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ilson Asks Neutrals Break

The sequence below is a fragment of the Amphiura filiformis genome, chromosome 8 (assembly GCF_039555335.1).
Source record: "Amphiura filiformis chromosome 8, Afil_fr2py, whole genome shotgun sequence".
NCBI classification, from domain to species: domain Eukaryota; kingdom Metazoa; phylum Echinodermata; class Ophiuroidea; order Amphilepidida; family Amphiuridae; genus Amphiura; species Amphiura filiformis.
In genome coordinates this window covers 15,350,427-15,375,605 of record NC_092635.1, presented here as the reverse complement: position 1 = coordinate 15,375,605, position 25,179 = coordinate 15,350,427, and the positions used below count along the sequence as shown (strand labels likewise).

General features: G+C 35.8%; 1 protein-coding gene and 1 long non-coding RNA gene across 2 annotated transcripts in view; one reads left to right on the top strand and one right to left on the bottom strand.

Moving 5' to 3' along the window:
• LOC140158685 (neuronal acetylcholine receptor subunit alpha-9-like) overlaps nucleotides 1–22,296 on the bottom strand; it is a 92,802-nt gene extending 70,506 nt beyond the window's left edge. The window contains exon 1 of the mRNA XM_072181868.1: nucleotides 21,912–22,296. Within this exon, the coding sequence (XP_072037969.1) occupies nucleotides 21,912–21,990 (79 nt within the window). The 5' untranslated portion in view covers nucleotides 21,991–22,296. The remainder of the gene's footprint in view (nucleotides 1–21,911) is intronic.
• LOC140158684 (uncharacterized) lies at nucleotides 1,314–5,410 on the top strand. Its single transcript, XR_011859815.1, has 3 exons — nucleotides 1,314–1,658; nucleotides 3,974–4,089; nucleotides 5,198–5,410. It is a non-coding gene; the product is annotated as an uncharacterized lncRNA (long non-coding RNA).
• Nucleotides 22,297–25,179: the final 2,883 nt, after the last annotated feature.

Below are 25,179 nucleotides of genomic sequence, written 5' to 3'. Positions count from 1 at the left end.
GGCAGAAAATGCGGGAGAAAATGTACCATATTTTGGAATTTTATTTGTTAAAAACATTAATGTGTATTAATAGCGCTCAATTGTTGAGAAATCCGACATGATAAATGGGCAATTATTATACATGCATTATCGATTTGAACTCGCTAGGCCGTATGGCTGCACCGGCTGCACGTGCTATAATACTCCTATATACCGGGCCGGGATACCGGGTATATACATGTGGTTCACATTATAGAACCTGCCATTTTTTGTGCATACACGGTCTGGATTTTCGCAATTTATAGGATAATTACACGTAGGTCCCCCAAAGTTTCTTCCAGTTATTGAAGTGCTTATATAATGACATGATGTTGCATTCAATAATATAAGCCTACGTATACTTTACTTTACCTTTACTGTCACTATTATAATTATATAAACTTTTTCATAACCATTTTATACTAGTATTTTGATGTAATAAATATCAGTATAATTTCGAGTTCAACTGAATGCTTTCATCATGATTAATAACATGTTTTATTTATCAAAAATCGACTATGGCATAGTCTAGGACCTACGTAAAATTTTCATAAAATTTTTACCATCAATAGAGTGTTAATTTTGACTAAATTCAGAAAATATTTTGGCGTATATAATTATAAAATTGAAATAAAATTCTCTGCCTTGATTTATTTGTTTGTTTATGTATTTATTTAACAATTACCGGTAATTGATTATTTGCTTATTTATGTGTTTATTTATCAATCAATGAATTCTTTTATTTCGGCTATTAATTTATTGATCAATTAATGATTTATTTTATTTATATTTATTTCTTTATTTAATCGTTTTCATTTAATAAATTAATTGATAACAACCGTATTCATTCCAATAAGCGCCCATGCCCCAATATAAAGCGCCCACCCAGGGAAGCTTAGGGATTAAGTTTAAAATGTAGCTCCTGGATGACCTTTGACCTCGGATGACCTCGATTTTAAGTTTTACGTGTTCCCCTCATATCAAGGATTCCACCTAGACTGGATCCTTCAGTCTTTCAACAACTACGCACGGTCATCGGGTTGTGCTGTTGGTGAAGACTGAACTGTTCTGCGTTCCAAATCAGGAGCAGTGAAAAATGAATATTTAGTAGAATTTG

With Kaiser The Omaha Daily Bee Want-ad Service Night or Day Tyler 1000. THE WEATHER Cold SINGLE COPY TWO CENTS. VOL XL VI. NO. 198. OMAHA, MONDAY MORNING, FEBRUARY 5, 1917. STEAMER'S CREW WAS GIVEN FULL WARNING.REPORT American ConsuKat Plymouth Hears German Subsea Pro vided for Safety of Men Aboard Housatonic. BRITISH BOAT SIGNALLED If True, Washington Says One .Immediate Overt Act to Cause War Removed. RESCUED ARE LANDED Washington. Feb. 4 The Ameri can steamer Housatonic was given full warning by the German subma rine before being sunk ami opportun ity was given for the safety of the crew. A dispatch received at the State department today from Ameri can Consul Stephens at Plymouth, England, announced this. No further details were given. It is not known how the information reached the con sul, unless, perhaps, the British ship which rescued the crew put into his district. Consul Stephens' dispatch, later made public, reads: "American steamer Housatonic, loaded with a cargo of wheat for the British government, torpedoed by German submarine at 12:30 February 3. Vessel warned and total crew of thirty-seven rescued by submarine and towed for ninety minutes towards land. Submarine fired signal to Brit ish patrol boat, which subsequently landed crew at Penzance." If the report is borne out, dis patches from Washington say that it will remove the one immediate overt act which seemed to render actual hostilities between this country and Germany inevitable on the basis of President Wilson's address to con gress yesterday. London, Feb. 4. The crew of the American steamship Housatonic, sunk by a German submarine, was landed today at Penzance, England. Investi gation is expected to establish before many hours the circumstances of the sinking. Germany Feels -Wilsoon Views Note Far Too Seriously Uerlin, Feb. 4. (Wireless to Say ville.) Press dispatches have reached Berlin, according to which diplomatic relations between Germany and the United States have been broken off, says the Overseas News agency. No official confirmation has been received, "In case the news is correct," adds tiic agency, "the general feeling in Germany is regret that the American president gave to the German note an interpretation which was not intended by Germany. The German measures are not intended to damage neutrals, but were caused by the necessity of defending Germany against hostile measures which are contrary to inter national law. Germany's enemies, therefore, being charged with the whole responsibility." London, Feb. 4. Reuter's Amster dam correspondent telegraphs that up to 1 o'clock this afternoon no news had been received there from Ger many relating to the American-German relations. The censor has pre vented the sending of German news papers across the frontier to Holland. Stockholm, Feb. 4. Private advices from Berlin say the announcement of the rupture of relations between the United States and Germany was re ceived with comparative calm by the people. "Judging by the news received from the United States the feeling there against the Germans is incomparably more bitter than the feeling here against Americans," says a dispatch from Berlin. Cherokee Indians Offer , To Volunteer as Fighters: Tulsa, Okl., F'h. 4. The Cherokee j Indian nation has volunteered its services to the country in the event j of war. A telegram signed by W. C. ; Rogers, principal chief of the Chero- j kces. has been sent to the War de partment asking the privilege of or-1 ganizing a regiment "to defend the flag when needed in the great crisis ' now. before us." j The Weather j For Nebraska Cold, IVmpcrmturtti at Omaha Ytrrday. Hour. I'pr. 9 p. m 7 p. in Comparative Lorul Record. 117. 1910. 115. 1114. Itinhf.st ypxterdtty. . . fl :M 4: 36 Ijowpst ypsterday. . . 10 '1 ::i u Mpn temperature. .. ! n r.t; 24 Prm-lplutlon 12 .24 .17 .00 Temperature and precipitation departures from the normal: Normal temperature 21 Deficiency for the day 28 Total exceae since March I... 14b Normal precipitation 03 Inch Kxceaa for the day 09 Inch Total rainfall atnee March 1 17.42 lnchea Deficiency aince March 1 12.60 lnchea Deficiency for cor. period, 1915. .43 Inch Deficiency for cor. period. 1914.. 1.79 lnchea Ij. A. WELSH, Metcoroloalat. cooler jjjCi a. ni ..... 9 i fc 9 p. m 1 1 7 p. in 0 SOLDIERS GUARDING NEW YORK BRIDGES Extraordinary Precautions Are Taken by Authorities to Protect Harbor. GOVERNOR IS IN CHARGE New York. Feb. 4. Major General O'Ryan, commander of the state Na tional Guard established his head quarters in the municipal building this morning and took charge of the mobilization of the militia. Governor Whitman, who came here last night from Albany, also remained in the citv in close touch with the situation. The National Guard and the naval militia of this state were ordered out last night by the governor upon the request of Mayor Mitchel, who asked that such detachments of the guard be ordered out "as may be necessary for the purpose of aiding the civil au thories in the maintenance of law and order." The mayor's communication opened with a review of acts of vio lence directed against property within the last year. Police Reserve on Duty. Double reserves were ordered on duty at every police station. It is ex pected that the first division of the National ' Guard, numbering 17,000 men, will be ready for service in less than a week. At 11 o'clock- a battalion of naval militia took charge of the Williamsburg bridge, relieving the po lice. At noon similar guards were placed on Brooklyn, Manhattan. Queensboro and Hell Gate bridges, all connecting with Brooklyn across the East river. One hundred men were assigned to each bridge, divided into three reliefs. Strict Guard on Bridges. Their orders were to "observe card fully and search, if needful, suspicious vehicles or suspicious foot passen gers," and to notify all persons cross ing the bridges by foot or in convey ances that they would not be allowed to Halt while on the bridges. The orders also called for an increase in the illumination of the footways and driveways and especially of the an chorage of the suspension bridges, "and at any other points where the discharge of a small quantity of high explosives might lead to the destruc tion of the bridge." Between the bridge piers on both sides of the river one and three-pound cannon were posted accompanied by machine guns. Announcement was also made pro hibiting all vessels except those in public employ from apwotching within fifty feet of the bridges "save in case of great v emergency." The guards were provided with mega phones to warn boats off. Reason for the Action. It was pointed out in the announce ment that the fall of the East river bridges would cither cut off the navy yard from the main ship channel or block the interior line of communi cation from Hell Gate. Governor Whitman, after confer ences here today with National Guard officers, said part of the Tenth regi ment had been assigned to duty in the Hudson river counties and the First regiment in the central part of the state. He received word that the Hudson river bridges at Poughkeepsie and Albany were being closely guard ed by railroad detectives and city po lice. The governor asserted 19,000 guardsmen could be mobilized in this state within a few hours, if necessary. Extra Care Taken For Guarding Against Disorderly Acts Washington, Feb. 4. Machinery of national, state and local governments sprang into sudden activity today to take precautions against any acts of German sympathizers threatening damage to the country from without or within. Preparations for national defense by army, navy and the in dustries which support them showed a quick response to the stimulation of the break with Germany. Many manufacturing concerns sent word of their willingness to put gov ernment work ahead of private con tracts. Early this week the senate is ex pected to act on measures prepared by the Department of Justice to cover unneutral acts committed within the United States. The treasury building in Washing ton and its branches, tuints and assay offices in other cities will be guarded by increased squads of armed men. The White House grounds have been closed to visitors and extra police sta tioned at all gates. x Admission to the State, War and Navy buildings, where thousands of important public documents and rec ords are kept, is now by official pass only. Nebraska Guard Has No Special War Orders, Says Hall Adjutant General Hall said last night that no special orders had been received by hint from Washington, nor had he issued any to the Nebraska Guard. He has ordered extra vigi lance in guarding the state arsenal and military warehouses. Recruiting will proceed as usual, at least until special orders are received from the War department. He had received word from Llano Grande that the Fifth Nebraska regi ment left there at 1:30 on Sunday aft ernoon, and will probably reach Fort Crook on Thursday. Beyond this he has no word as to the muster out of the regiment. It is possible, he said, that word may be had from Washing ton today in regard to these matters. MONEY TO MEET EMERGENCY MAY EASILY BE HAD President Talks With Chair man of Senate Finance Com mittee About Possible Needs. I SUSPENSE AT CAPITAL J Government Waits for Word I as to Effect of Break With Germany. GOING TO A WAR BASIS Washington, Feb. 4. President I Wilson this afternoon sent for Cliair- man Simmons of the senate finance i committee. The committee will play an important part in providing addi i tional money for the government in j the present emergency and is now considering a revenue bill. Senator Simmons discussed with the president the raising of sufficient money by congress in the event that hostilities with Germany begin. A definite sum was not fixed upon, hut Senator Simmons recalled that at the outbreak of the Spanish-American war a bond issue of $500,000,000 was immi'HiatpIv authorized. Hp frit rer- I tain congress would act promptly when necessary. In his talk with President Wilson Chairman Simmons gained the im pression that the State department's official reports on the sinking of the Housatonic have dispelled fears of war over that case. In Period of Suspense. The United States and a large part of the world today entered a period of suspense, not knowing what the German-American rupture may bring forth. All agencies of the govern ment turned to the problems of de fense against possible hostilities. In Berlin, American Ambassador Gerard was preparing to hasten home with his staff and all American con suls now stationed in Germany; in Washington, German Ambassador von Bernstorff had his passports and will leave the country as soon as arrange ments can be made. Officials agree that the first overt act of Germany in violation of what the United States maintains are its rights on the seas can haidly fail to lead to war and details of the sinking of the American steamer Housatonic in the new submarine war zone yes terday were sought anxiously. Waiting Word From Neutrals. Word from other neutrals is await ed with keen interest in response to fhe United States' open invitation for them to join in resisting Germany's aggression if they feci their rights are violated. The Spanish ambassador at Berlin will represent the United States in continuing the demand, presented shortly before the breaking of rela tions, for the release of sixty Ameri cans taken by the German raider from British vessels in the south Atlantic and now held prisoners in Germany. To combat German sympathizers in this country whose depredations are forecasted, it is believed, by a number of petty acts reported in the last twenty-four hours, congress has set to work to frame new laws covering such conspiracies. National Guards men may be used extensively to guard manufacturing plants, bridges and public buildings, it is said. Secrecy as to Navy. Movements of navy vessels, pub lished daily until yesterday, are now not divulged and ordeTs have been is sued by the War and Navy depart ments to bar visitors from all mili tary reservations and navy yards where damage might be done or secret information obtained. The question of arming American merchant ships or of convoying them through the submarine blockade zone is before government officials and a decision may be expected before long. Issuance of passports for travel to Germany has been suspended by the State department. May Limit Inaugural. There was considerable talk in Washington today of the possibility of abandoning plans for elaborate in augural ceremonies for the president and vice president and it was thought the functions may be limited to the simple administering of the oaths one month from today. Belgian Relief Work Is Suspended for the Time Washington, Feb. 4. Operations of all transportation of the Belgian Re lief commission have been suspended and ships in American, Argentine, In dian and European ports have been ordered to remain there until further notice, Herbert Hoover, chairman of the commission, announced today. Hoover hopes operations may be re sumed soon and members of the com mission in Belgium have been ordered to remain at their posts until other wise advised. Mexicans Cheer Germany Across From Brownsville Brownsville, Tex., Feb. 4. There was a small demonstration by Ger man sympathizers in Matamoras, op posite here, tonight when a report from Mexico City was published that Germany had declared war against the United States. A small crowd paraded the streets shouting "Vive Alemania!" (Long Live Germany). Unusually heavy guards were thrown around the United States ar senal at Harin&en Tex., tonight on instructions from the War department. I I I ln I if i I INTERNED SHIPS ARE UNDER GUARD Crews of Boats at Hoboken Reported to Have Put En ' gines Out of Commission. GERMAN BOAT IS ON FIRE New York, Feb. 4. The crews of the German ships tied up at Hoboken are reported to have put their engines out of commission. A German sailor on the Kaiser Wilhelm II, asserted as he was abandoning the vessel today with others of the crew that the engine on his own and the other ships had been damaged beyond repair. Hoboken police headquarters an nounced it was expecting the arrival of United States' marines to take charge of the vessels, seventeen in number. It was understood that both the German ships in Hoboken and those in New York, numbering more than a score, were to be seized by the cus tom bouse authorities. First evidence of activity in respect to the German ships was the arrival at upper West Side piers, where five of them are berthed of 100 police. The crews of the ships were forbidden to leave. The police said they are await ing the arrival of Collector of the Port Malone. The departure of the crews from the ships moored at Hoboken also was stopped. Germans Burn Boat. Honolulu, Feb. 4. The interned German gunboat Geicr is burning in the harbor here. It was set on fire by its crew, according to the local au thorities. The Gcier of 1,604 tons was interned here shortly after the war began. It was built at Wilhclmshaven in 1894. Crews Damage Engines. Manila, P. I.. Feb. 4. It is reported that virtually all the machinery and engines of the twenty-three German steamers lying in Philippine ports have been damaged by their crews. Seventeen of these vessels are in terned at Manila, three at Cebu and three at Zamboanga. The damage in some cases is said to have been done thirty-six hours be fore the first report of the break in the relations between the United States and Germany. The Filipino crews of the steamers here have been discharged. The crews of the steam ers at Cebu have been excluded from the engine rooms. The government has redoubled its precautions concerning the ships, hut there have been no seizures. The American squadron has re turned to Manila from target practice and is patrolling the bay. Six Men Found Dead From Escaping Fumes St. Joseph, Mo., Feb. 4. Six men were found dead in their rooms here today, asphyxiated by gas escaping from small heating stoves. Four of the men, packing house laborers, were found in one room in a hotel where they were staying over night. ' Two others died in a boarding house. The Recruiting Sergeant -ii Gerard Will See the Kaiser Today London, Feb. 4. James W. Ger ard, the American ambassador, says a Berlin message received at Geneva and transmitted by the Ex change Telegraph company, saw Chancellor von Bethmann Hollweg late last night. According to a re port received in Geneva from Munich, the ambassador may have an audience with the German em peror on Monday. iASK GOVERNORS ! PROTECT CONSULS (state Department Makes Re j quest That Authorities Take Action. NO WORD AT LINCOLN Washington, Feb. 4. The State de partment has telegraphed the gov ernors of thr states asking them to protect the consulates of the central powers in their states. Department officials explained to day that they did not anticipate that any violence would be offered the con suls, but it was thought wise to guard against the possibility of demonstra tions, especially in the event of hostili ties. Germany's consular representation in the United States. Porto Rico. Hawaii and the Philippine islands comprises thirty-four men. "I have received no word from Washington on this matter," said Governor Neville over the telephone last night. "I do not think any espe cial action will be needed in Nebraska to protect the citizens of other lands. The adjutant general has just in formed me that the F'ifth Nebraska regiment started home from Texas this afternoon. It may be that some messages from Washington, of which I know nothing, have arrived for me." There arc no consulates of the cen tral powers in Nebraska. The nearest consulate is in Denver. Hans Hoser, 2R'J Davenport street, a bookkeeper for the Standard Oil company, is correspondent of the tier man government here, lie said last evening that he had received no ad vices from the German consulate de partment, inasmuch as he is not an agent of the government, but merely a power of attorney correspondent. There is also a correspondent at Lincoln. Carranza to Be Neutral In Case of German War Mexico City, Feb. 4. General Car ranza was notified last night by The Associated Press of the rupture of diplomatic relations between the United States and Germany. He de clined to make any statement, but an immediate member of his official fam ily announced that he was preparing a declaration of strict Mexican neu trality in case of war between the two countries. SUNDAY'S BLIZZARD COVERS WIDE RANGE Hurricane With Snow Rages From Mountains East, Caus ing Great Troouble. OMAHA IS FAVORED SPOT Another blizzard struck northern Nebraska, western Iowa,' South Da kola and the southern portion of yotning, Saturday. Indications last night were that it was more severe than the one of last week. Tempera tures are running all the way from zero to fifteen and twenty below. Trains running through the storm zone have been annulled, or arc run ning hours behind their schedules. So far as central and southern Ne braska is concerned, the high wind prevails, hut there is no new snow r.nd hardly enough of the old snow to drift. All Sunday the wind blew a gale, continuing into the night. Disagreeable Sunday For Omaha. Oman experienced a most dis agreeable day. The morning started cold anil windy. The temperature was nine degrees above zero and continued at about this point until along in the atfernoon, when the drop commenced anil at 7 o'clock last night, the mark ing was at zero. The government weather office run up the cold wave flag at noon and not long thereafter the cold wave ar rived. The office sent out the pre diction that this particular cold wave was sentering up in the Rocy moun tains and that it would overspread the plains states, with the cold extend ing down into Kansas and across into Iowa and up into Minnesota and the Dakotas. In Nebraska late last night reports indicated that the wind was high everywhere, and light flurries of snrw over the cast and south sections, with heavy stiow farther north. Severe Storm In Iowa. Dcs Moines reported the worst storm of the season, in fact, many of the old timers asserted that it was the most severe in the history of the state. All through the state a high wind blew, prostrating telegraph nd telephone wires, new snow falling and drifting badly. In some localities it was reported to have piled up in drifts five and six feet high. Tempera tures ranged from zero to ten below. iSoux City was hard hit early in the day. Snow fell throughout a good portion of Saturday night, when the wind commenced piling it up. In the city, street railway and other traffic was suspended, or greatly demoral ized. The weather was so bad that men could not work on the transpor tation lines, the snow being driven along by a tifty-per-mile wind and the temperature down to. fourteen below zero. South Dakota Snow Bound. Pierre, S. D., reported the worst storm in years. There was a heavy (Continued on I'M" Two, Colnmn Two.) NEUTRALS BIDDEN TO JOIN AMERICA IN GERMAN BREAK r- President Wilson Instructs Diplomats to Invite Ail Not at War to Dissolve dip lomatic Relation. NO OTHER CHOICE HERE Close Neighbors of Teutons May Hesitate at This Actio a, STILL TRYING. FOR PEAfE Washington, Feb.M. Bi'dc's break ing off diplomatic relations with Ger many, President Wilson has made a bold stroke to range the moral forces of all other neutral countries along with that of the United States in the interest of peace. i The president has suggested to all the other neutrals that they break off diplomatic relations with Germany, as the United States has done, and has instructed all American diplomats in those countries to report immediately how the suggestion is received. The opinion in diplomatic quarters here is that European neutrals at the very doorstep of Germany, threatened by its military power, will hesitate to take such a step. The effect of the suggestion in other countries is being eagerly awaited. This was the only known development of first import ance which came out of a day of tense waiting which followed the actual an nouncement yesterday. First Cloud Dispelled. , News that the American rteamer Housatonic had not been sunk with out proper warning and that no lives had been lost dispelled a cloud which threatened the storm to follow the first overt act against the United States under the new war-zone order. Still hopeful that Germany will not ruthlessly sacrifice American lives or rights, the administration is awaiting developments, but leaving undone nothing to prepare the country for the eventualities of war. The situation as to Austria is to night unchanged. There is no doubt, however, that diplomatic relations will be -broken with - her. when she aw nouhces her intention to adhere to Germany's course. The president's invitation to neu trals to follow his action was con tained in instructions to American diplomats to announce the break with Germany to the governments to which they are accredited. It was contained in the following order: No Choice for U. S. "You will immediately notify the government to which you are ac credited that the United States, be cause of the German government's recent announcement of its intention to renew unrestricted submarine war fare, has no choice hut to follow the course laid down in its note of April 18, 1916. (The Sussex note.) "It has therefore recalled the Ameri can ambassador from Berlin and has delivered passports to the German ambassador to the United States. "Say also that the president is re luctant to believe Germany actually will carry out her threat against neu tral commerce, but if it be done the president will ask congress to author ize use of the national power to pro tect American citizens engaged in their peaceful and lawful errands on the seas. "The coarse taken is, in the presi dent's view, entirely in conformity with the principles he enunciated in his address to the senate January 12. (The address proposing a world league for peace.) ' Still Hopes for Peace.. "He believes it will make for the peace of the world if other neutral powers can find it possible to take similar action. "Report fully arjd immediately on the reception of this announcement and upon the suggestion as to similar action." Thus it becomes apparent that in the shadow of war the president has not abandoned his effrost for peace and as the first step has moved to di rect the moral forces of the neutral world to compel Germany's return to an observance of international law at sea. The danger that broken diplomatic relations between the United States and Germany will develoo into a state of war is by no means minimized by President Wilson's course and neither he nor other officials of, the govern ment are abating their preparations for any eventuality. Steps to protect American cities (Continued on Pnno Two, Column five.) Many opportunities are listed in today's Want-Ad Section. Read them carefully, but if you fail to find what you want, try a small Want-Ad of your own. Call Tyler 1000 You are as close to The Bh Want-Ad Dept. as your phone is to you.